Pending government incentives on EVs will also add economic “fuel to the fire”. US President Joe Biden’s government is proposing an EV purchase tax credit of up to $12,500 on a single vehicle purchase. It remains to be seen if North American federal governments will place carbon penalties on domestic OEMs as they have in Europe. Regardless of how the government economic incentives or penalties are positioned, it’s likely that the momentum created by billions of government dollars infused into the domestic economy will provide enough momentum to generate demand for new vehicles that far exceeds the 700,000 unit spike in sales that the Car Allowance Rebate System (CARS or “cash for clunkers’) created for the North American market in 2009.

Finally, social pressure will drive sales in the upcoming years and is a force to be reckoned with. In North America, the pressure to “keep up with the Joneses” often fuels sales, whether it’s the latest Apple product, new smart home appliance, recreational items or automobiles.  In Europe, a social pressure to be environmentally responsible, is emerging and gaining significant momentum. There, both individuals and businesses are driven to project a progressive, environmentally conscientious image, and the use of gasoline or diesel powered vehicles contradicts that image. This is a significant factor accelerating renewal globally. Time will tell if and when that sentiment will hit North America.

These five factors, among others, point to the advent of a Golden Age of Auto Sales. This is an exciting prospect – if dealers can keep their customers.

Get your portfolio ready.

As we reflect on the factors that will fuel this Golden Age of Auto Sales, it’s clear that now is the time for dealers to double-down on retention and to invest in fortifying their portfolio of customers.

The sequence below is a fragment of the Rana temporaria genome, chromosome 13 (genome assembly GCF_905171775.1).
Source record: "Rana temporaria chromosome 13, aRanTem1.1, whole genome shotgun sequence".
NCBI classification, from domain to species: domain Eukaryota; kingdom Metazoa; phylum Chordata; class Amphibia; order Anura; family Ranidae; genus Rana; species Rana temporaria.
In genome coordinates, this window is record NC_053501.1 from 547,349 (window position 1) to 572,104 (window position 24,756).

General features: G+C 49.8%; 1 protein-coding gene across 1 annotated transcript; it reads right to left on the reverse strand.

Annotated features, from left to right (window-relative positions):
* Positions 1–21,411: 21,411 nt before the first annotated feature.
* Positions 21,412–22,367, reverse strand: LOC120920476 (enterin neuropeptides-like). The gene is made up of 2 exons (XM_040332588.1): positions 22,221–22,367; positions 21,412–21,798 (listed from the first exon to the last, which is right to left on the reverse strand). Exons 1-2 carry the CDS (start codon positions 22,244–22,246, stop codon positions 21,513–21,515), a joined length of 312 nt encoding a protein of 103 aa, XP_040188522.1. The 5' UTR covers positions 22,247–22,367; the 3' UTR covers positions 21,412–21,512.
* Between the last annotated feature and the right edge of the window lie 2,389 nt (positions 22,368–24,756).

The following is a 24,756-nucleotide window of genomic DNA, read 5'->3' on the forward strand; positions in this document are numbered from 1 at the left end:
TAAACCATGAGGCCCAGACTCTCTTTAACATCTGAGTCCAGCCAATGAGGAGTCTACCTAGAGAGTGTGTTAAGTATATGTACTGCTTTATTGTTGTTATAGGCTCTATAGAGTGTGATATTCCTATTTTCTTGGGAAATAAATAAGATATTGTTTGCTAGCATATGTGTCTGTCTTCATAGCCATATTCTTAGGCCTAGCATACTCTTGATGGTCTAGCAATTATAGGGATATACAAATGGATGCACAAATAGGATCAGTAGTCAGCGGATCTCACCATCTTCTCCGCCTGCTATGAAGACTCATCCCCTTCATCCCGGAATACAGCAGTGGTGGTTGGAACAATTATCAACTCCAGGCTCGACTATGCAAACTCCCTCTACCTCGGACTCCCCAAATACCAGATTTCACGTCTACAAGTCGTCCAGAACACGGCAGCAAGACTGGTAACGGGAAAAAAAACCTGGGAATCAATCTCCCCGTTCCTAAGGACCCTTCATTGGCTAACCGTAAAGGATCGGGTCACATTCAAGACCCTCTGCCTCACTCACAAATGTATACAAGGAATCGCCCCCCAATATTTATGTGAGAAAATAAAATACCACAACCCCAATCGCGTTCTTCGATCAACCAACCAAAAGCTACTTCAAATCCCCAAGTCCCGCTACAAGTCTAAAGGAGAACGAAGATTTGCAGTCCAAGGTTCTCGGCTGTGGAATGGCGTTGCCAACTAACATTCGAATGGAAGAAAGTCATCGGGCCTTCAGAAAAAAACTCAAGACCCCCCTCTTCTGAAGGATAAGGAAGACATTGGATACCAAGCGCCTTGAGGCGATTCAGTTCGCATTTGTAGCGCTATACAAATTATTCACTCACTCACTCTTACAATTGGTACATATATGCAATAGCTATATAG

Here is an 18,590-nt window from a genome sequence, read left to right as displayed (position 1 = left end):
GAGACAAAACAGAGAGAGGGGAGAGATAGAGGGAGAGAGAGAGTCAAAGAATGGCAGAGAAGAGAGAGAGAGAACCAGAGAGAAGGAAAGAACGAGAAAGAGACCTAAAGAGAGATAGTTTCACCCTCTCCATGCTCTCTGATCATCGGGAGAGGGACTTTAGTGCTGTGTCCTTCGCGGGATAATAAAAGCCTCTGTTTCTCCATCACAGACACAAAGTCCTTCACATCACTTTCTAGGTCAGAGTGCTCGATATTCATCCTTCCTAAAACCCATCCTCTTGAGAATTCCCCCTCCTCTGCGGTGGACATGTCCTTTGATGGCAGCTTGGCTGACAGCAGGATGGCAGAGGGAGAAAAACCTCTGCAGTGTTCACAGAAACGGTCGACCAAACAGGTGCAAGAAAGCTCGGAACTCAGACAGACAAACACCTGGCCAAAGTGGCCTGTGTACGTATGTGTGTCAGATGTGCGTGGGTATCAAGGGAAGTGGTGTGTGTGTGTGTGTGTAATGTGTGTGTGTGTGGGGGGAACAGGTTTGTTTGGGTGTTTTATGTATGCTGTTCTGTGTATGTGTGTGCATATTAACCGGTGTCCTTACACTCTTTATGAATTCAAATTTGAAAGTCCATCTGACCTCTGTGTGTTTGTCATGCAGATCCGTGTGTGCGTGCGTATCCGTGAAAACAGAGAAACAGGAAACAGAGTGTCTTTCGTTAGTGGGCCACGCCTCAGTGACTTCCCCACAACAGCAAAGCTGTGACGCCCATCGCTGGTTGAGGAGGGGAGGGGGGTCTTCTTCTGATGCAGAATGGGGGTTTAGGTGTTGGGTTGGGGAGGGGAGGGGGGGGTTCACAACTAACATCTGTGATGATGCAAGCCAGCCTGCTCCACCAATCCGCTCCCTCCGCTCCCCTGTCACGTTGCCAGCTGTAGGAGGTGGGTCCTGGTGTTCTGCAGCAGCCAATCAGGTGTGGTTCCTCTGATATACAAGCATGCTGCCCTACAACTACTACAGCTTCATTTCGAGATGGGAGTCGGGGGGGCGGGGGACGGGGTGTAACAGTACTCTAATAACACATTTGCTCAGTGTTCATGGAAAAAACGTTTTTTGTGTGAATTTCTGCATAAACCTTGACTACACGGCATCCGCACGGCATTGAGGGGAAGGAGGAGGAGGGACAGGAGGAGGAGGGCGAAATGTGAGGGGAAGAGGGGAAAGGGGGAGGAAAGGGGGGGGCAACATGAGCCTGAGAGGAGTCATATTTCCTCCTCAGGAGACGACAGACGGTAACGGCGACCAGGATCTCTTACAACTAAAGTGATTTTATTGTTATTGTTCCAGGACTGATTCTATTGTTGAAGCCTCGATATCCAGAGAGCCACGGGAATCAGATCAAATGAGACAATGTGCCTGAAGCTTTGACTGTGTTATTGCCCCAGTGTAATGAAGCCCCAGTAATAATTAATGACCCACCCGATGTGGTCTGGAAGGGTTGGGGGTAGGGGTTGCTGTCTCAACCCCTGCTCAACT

Yet, the automotive business is a conquest-driven retail culture that over-emphasizes and celebrates new customer acquisition, largely ignoring retention. This is why dealers typically have large monthly conquest marketing budgets to generate leads and attract new customers (often exceeding $500 per vehicle sold) while retention budgets are rare. Seldom do dealer groups, performance groups or OEM scorecards focus on retention.

Lease renewal rates are the only metric many sales departments use to measure retention. Dealers with a strong service manager also track the first and second service appointment after delivery, but that’s where it stops. Even the methods the OEMs use to measure retention vary by region. As a result, overall portfolio retention numbers are difficult for most OEMs and dealers to measure, and you can’t grow what you can’t measure.

Perhaps this lack of focus on retention comes from the assumption that, as long as the product is good and after-sales service is attentive, the customers will purchase again. Hence the familiar adage “sales gets them and service keeps them” which relegates the responsibility of retention to service, which quite frankly, isn’t working.

When Absolute Results audits dealer portfolios across Canada, the US, Europe and Asia Pacific, we rarely find dealers who achieve more than a third of their monthly sales from past customers. While dealers with a strong lease portfolio will forecast lease renewal sales, I’ve yet to meet a dealer group that has a standardized way to evaluate and forecast future sales based on their entire portfolio’s size or make up.

With dozens of new OEMs and hundreds of new products coming to market, the “new product noise” will get so loud, and will undoubtedly become a major factor in defection, especially when consumers have cash to spend and the government heavily incentivizes EV technology.

OEMs and dealers without a comprehensive retention strategy, whose focus is predominantly on new business acquisition will probably lose more customers than they gain in coming years. Keeping customers is really hard work, but it can’t be overstated that now is the time for dealers to double-down their focus on retention. 

Let’s be honest – In some ways the cost of retention is higher than the cost of acquisition, or more accurately it’s a different cost – it’s an investment. New customers can be purchased with advertising dollars and incentives; but it takes a long term commitment to continuously developing good processes and people to increase customer retention.